• Diane Wilson

    Another factor is Musk’s plan for his own fleet of communications satellites, providing global internet coverage. If that plan comes to fruition, that would be more than 4000 satellites to launch, and could be a major factor in BFR’s success.

  • Kirk

    Diane> Another factor … [Starlink]

    Absolutely. Without waiver (which was denied without prejudice) they need to have half of those 4,425 initial constellation satellites in orbit within six years of FCC’s 29 March 2018 approval, and the rest up three years after that. (The proposed waiver would have brought that initial fraction down to a third.) Plus, there is the 7,518 satellite Very-Low Earth Orbit follow-on constellation they have proposed. Starlink may well have closed the BFR business case even without any interplanetary aspirations.

  • Kirk

    The “new details” phrase in the BI article title is quite an exaggeration. Paul Wooster offered hardly anything that wasn’t either presented at IAC 2017 or offered up since by Musk. That might have been a fine presentation for an audience unfamiliar with previously revealed plans, but it was a disappointment for those hoping for some news. Anyone could have given that talk based on what is publicly know.

    He was presumably not authorized to make any new reveals or even speak concretely of their current progress, but the fact that he did repeat what was previously said suggests that they are progressing pretty much along the stated plan.

    In the midst of answering one question, Wooster did say “The vehicle is being designed to deliver at least one hundred tons of useful payload — so that’s in addition to the ship and all of its systems — to the surface of Mars.” There has been a lot of debate about the significance of that deviation from Musk ‘s “150 tons”, but that just goes to show how meager were the bones we were thrown during this presentation.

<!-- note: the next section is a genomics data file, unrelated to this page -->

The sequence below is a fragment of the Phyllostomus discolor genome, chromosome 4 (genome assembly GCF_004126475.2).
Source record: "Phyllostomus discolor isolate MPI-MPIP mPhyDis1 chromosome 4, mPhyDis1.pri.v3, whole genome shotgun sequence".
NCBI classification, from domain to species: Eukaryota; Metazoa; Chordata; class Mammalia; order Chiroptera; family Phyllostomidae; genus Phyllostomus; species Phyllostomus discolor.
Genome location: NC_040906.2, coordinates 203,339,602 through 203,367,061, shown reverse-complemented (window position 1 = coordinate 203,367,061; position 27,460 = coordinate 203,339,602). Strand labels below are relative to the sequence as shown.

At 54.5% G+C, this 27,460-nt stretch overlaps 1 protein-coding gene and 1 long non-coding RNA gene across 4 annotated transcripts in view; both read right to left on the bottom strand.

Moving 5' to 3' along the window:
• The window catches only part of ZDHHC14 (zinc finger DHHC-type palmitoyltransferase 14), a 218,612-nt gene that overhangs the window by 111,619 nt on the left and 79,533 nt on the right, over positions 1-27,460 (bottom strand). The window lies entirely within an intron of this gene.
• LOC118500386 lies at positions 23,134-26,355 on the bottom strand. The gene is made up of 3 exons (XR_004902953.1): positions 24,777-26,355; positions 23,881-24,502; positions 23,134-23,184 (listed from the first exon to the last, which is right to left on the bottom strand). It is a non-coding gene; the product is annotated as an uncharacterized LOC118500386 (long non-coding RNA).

• MDN

    Not having followed all the details super closely I found this a useful primer. WRT potential markets to justify the cost, I concur that deploying LEO swarms quickly for the comms market makes sense, and that SpaceX could attract a fair amount of VC backing to pursue it.

    I will throw out a rattlesnake of my own as well which is the observation that asteroid mining for profit is going to be all about Delta v, and 100 tons of fuel woul probably give a space tractor enough grunt to haul some pretty interesting rocks to where they’d be accessible. And here too I bet VCs would put some serious money on the line.

  • Wodun

    We can’t forget the difference between price and cost. A cost of $7 million will not be the price.

    We can try and imagine new customers but if the price predictions turn true, SpaceX already has customers to fund their business, their current customers.

    Launching with excess capacity doesn’t matter if BFR/BFS is cheaper/better than the alternatives.

  • jburn

    One planetary use for this rocket system — a 150 ton garbage truck. It will be needed at some point to begin collection of all the junk floating around in orbit. These are relics of the disposable launch era.

  • Kirk

    The Smithsonian A&S museum just might get to display the retired Hubble after all.